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2008 Grants - Iijima
Mechanisms of Tau Phosphorylation and Toxicity Induced by Abeta42 In Vivo
Koichi Iijima, Ph.D.
Thomas Jefferson University
2008 New investigator Research Grant
The protein tau and the protein fragment beta-amyloid (also known as Abeta) are at the focus of research on Alzheimer's disease. Tau normally helps support cell structures, but tau that has undergone abnormal chemical modification by the addition of phosphate groups (phosphorylation) is the main constituent of neurofibrillary tangles, one of the hallmark features of Alzheimer pathology. Beta-amyloid aggregates into amyloid plaque, the other hallmark of Alzheimer pathology. The molecular mechanisms that link production of beta-amyloid to phosphorylation of tau are not well understood.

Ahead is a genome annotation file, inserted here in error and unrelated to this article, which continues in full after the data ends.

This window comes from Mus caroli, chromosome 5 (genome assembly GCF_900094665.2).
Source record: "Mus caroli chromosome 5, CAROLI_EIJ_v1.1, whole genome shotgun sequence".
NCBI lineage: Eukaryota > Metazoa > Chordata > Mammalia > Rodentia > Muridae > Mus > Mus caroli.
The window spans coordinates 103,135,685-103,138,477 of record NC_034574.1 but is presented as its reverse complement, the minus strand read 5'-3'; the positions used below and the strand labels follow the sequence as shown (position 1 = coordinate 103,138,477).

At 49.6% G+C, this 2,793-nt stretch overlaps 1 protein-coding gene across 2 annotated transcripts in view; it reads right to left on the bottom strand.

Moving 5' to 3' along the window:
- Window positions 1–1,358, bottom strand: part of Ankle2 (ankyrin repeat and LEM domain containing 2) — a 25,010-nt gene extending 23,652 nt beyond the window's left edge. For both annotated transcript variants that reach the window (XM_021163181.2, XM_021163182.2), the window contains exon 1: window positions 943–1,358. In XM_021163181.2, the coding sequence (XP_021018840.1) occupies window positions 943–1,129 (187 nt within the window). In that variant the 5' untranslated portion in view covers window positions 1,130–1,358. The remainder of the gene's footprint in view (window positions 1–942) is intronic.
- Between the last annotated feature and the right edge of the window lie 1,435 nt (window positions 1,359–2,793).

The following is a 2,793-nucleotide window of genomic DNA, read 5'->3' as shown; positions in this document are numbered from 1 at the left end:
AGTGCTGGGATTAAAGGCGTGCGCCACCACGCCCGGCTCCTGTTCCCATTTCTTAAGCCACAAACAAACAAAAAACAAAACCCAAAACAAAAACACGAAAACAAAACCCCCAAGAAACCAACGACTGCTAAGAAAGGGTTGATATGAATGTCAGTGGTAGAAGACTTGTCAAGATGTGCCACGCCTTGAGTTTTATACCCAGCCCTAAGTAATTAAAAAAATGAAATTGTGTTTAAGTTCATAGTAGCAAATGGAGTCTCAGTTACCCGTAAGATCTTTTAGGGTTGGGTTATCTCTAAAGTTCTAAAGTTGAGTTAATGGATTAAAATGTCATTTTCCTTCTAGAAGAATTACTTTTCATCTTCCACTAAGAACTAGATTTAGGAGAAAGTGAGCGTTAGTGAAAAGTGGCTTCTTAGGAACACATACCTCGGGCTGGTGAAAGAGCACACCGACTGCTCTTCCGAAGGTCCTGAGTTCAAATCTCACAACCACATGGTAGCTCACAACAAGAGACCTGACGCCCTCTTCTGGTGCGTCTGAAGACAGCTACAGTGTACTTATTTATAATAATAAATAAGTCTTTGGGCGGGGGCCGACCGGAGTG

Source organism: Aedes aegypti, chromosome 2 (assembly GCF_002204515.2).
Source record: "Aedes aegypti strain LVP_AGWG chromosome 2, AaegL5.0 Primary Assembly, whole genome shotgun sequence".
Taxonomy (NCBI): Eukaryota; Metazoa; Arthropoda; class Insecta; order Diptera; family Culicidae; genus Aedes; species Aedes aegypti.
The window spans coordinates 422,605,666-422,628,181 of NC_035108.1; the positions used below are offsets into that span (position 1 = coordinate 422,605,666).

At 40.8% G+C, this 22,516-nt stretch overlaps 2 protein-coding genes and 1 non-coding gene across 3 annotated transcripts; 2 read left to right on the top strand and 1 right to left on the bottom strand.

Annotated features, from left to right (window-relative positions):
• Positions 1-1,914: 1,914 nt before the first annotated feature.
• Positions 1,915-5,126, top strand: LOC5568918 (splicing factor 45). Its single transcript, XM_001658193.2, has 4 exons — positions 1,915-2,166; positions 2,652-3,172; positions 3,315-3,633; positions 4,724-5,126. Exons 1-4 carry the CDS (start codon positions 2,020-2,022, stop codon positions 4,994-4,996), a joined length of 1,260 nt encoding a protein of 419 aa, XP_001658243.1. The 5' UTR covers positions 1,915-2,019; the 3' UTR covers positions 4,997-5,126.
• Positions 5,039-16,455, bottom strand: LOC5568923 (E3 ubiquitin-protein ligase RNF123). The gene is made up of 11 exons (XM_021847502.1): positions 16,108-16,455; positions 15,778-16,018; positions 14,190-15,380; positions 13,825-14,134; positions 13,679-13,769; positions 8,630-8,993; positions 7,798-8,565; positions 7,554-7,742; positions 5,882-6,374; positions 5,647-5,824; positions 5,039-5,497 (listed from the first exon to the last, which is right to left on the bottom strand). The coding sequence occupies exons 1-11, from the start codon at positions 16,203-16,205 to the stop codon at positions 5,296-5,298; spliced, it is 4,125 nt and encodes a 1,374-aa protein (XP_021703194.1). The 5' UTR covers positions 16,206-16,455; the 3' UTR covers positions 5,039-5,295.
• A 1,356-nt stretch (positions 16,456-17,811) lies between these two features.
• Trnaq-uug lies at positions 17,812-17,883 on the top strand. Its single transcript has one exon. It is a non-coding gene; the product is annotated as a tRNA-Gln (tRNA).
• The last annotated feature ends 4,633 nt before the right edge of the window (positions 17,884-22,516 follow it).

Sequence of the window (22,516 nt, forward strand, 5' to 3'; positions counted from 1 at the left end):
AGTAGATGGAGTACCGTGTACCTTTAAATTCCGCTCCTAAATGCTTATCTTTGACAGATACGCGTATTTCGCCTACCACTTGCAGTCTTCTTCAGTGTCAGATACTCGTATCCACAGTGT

Koichi Iijima, Ph.D., and colleagues are studying the links between beta-amyloid and tau phosphorylation. Their model system is the fruit fly Drosophila, which is a commonly used model for genetic studies. Dr. Iijima and colleagues have genetically engineered flies that express beta-amyloid and tau. In this model system, they have observed that expression of beta-amyloid leads to phosphorylation of tau.
Using their genetically modified model system, the researchers plan to identify the enzymes responsible for beta-amyloid-stimulated phosphorylation of tau. They also plan to study how such phosphorylation may cause tau to become toxic to nerve cells. These studies may reveal some of the most fundamental mechanisms causing neurodegeneration in Alzheimer's disease and potential targets for the development of new therapies for the disease.